Ventricular fibrillation after elective surgery in an adolescent with long QT syndrome

Sharon J. Kim, Kavitha N. Pundi, J. Martijn Bos, Michael John Ackerman

Research output: Contribution to journalArticle

1 Citation (Scopus)

Abstract

Congenital long QT syndrome (LQTS) is a potentially lethal but highly treatable channelopathy. Along with multiple risk reduction measures, a recommendation for left sympathetic cardiac denervation therapy and/or implantable cardioverter defibrillator is made for higher risk patients. Despite its relatively common incidence in paediatric patients, there are no formal recommendations regarding perioperative management and discharge criteria for LQTS patients undergoing ambulatory surgery. This report describes a 17-year-old girl, diagnosed with congenital LQTS at 9 years of age, who had an episode of ventricular fibrillation the day after elective ear, nose and throat surgery. Despite several risk factors, she had a same-day dismissal, was not adequately monitored postoperatively and her cardiologists were not notified of her procedure. For the high-risk LQTS patient, we recommend monitoring of perioperative electrolytes and rhythm, postoperative ECG, adequate β-blockade therapy, avoidance of particular pharmacological agents, consideration of overnight observation and communication with the patient's cardiologist prior to procedure, and at discharge.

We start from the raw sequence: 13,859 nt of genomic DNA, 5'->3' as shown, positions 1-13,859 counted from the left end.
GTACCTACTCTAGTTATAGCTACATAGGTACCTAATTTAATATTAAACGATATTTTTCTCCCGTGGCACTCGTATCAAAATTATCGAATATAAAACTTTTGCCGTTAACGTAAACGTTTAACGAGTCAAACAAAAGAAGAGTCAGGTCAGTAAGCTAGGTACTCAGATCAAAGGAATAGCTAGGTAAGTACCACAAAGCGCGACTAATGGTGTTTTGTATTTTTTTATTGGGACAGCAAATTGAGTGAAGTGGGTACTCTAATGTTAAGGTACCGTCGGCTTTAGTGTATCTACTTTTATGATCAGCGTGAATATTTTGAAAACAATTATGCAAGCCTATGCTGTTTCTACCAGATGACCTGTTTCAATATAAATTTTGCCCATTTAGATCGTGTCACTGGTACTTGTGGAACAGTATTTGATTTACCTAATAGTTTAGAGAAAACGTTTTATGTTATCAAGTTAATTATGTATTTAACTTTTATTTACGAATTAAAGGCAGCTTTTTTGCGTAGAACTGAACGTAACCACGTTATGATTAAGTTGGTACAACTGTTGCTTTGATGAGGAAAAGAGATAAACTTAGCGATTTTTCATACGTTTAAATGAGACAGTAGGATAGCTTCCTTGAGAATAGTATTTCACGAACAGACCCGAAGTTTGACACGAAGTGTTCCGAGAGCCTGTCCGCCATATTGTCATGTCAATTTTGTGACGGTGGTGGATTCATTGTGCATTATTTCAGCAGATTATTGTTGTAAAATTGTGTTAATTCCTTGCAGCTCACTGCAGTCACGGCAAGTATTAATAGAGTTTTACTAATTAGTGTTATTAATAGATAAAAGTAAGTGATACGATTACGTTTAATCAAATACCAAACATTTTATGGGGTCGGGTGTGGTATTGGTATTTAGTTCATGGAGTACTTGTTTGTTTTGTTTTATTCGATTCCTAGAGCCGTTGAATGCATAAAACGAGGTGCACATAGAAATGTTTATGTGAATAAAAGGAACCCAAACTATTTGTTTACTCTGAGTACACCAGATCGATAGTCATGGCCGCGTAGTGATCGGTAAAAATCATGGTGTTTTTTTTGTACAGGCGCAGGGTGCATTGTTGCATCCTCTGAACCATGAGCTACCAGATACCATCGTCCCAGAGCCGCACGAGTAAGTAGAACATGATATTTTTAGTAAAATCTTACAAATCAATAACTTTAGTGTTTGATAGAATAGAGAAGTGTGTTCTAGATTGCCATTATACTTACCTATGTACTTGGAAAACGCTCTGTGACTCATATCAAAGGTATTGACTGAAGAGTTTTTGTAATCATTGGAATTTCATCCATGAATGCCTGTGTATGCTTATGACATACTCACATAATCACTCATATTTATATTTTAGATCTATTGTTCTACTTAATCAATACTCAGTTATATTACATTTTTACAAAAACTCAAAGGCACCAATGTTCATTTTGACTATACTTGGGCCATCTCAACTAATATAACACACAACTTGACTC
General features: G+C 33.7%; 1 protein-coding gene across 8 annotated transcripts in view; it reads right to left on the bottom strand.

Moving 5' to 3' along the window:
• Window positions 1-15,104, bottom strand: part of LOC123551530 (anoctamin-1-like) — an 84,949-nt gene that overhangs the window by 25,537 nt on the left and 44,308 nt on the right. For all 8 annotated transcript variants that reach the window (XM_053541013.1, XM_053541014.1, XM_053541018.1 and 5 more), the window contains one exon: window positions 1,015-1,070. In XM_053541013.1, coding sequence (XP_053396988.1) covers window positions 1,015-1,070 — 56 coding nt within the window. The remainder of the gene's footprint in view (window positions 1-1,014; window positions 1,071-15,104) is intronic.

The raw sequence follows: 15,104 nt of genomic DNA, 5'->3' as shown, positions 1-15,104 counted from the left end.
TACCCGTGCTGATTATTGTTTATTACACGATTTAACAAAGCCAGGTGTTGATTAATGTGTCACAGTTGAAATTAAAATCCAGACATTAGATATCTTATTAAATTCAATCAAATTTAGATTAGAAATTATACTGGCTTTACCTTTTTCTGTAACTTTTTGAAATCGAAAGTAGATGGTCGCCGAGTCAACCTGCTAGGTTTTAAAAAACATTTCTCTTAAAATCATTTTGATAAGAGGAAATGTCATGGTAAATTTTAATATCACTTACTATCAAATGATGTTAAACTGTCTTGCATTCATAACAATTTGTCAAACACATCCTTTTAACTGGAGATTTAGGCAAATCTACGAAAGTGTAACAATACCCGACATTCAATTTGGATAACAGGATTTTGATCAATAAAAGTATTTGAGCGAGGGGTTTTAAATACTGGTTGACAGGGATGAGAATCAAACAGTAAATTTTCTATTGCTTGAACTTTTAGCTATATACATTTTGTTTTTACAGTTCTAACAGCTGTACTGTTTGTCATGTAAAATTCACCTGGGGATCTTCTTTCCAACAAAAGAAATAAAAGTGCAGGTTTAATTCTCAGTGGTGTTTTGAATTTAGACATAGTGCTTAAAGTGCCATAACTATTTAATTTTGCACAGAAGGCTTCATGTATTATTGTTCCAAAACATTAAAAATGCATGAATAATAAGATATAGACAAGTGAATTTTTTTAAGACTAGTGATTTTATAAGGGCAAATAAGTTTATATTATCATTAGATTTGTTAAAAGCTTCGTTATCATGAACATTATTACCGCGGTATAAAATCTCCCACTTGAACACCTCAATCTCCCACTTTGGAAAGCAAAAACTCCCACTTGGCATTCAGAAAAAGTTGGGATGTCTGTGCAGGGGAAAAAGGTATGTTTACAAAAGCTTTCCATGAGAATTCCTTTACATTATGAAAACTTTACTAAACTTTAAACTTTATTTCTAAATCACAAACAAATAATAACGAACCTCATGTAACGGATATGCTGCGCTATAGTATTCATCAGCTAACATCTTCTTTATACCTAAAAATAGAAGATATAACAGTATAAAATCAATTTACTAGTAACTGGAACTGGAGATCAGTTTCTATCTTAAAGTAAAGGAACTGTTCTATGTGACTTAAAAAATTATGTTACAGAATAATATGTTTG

Original languageEnglish (US)
Article numberA1719
JournalBMJ Case Reports
Volume2015
DOIs
StatePublished - Nov 26 2015

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Long QT Syndrome
Ventricular Fibrillation
Channelopathies
Sympathectomy
Implantable Defibrillators
Risk Reduction Behavior
Pharynx
Ambulatory Surgical Procedures
Nose
Electrolytes
Ear
Electrocardiography
Communication
Observation
Pharmacology
Pediatrics
Incidence
Therapeutics

ASJC Scopus subject areas

  • Medicine(all)

Cite this

Ventricular fibrillation after elective surgery in an adolescent with long QT syndrome. / Kim, Sharon J.; Pundi, Kavitha N.; Bos, J. Martijn; Ackerman, Michael John.

In: BMJ Case Reports, Vol. 2015, A1719, 26.11.2015.

Research output: Contribution to journalArticle

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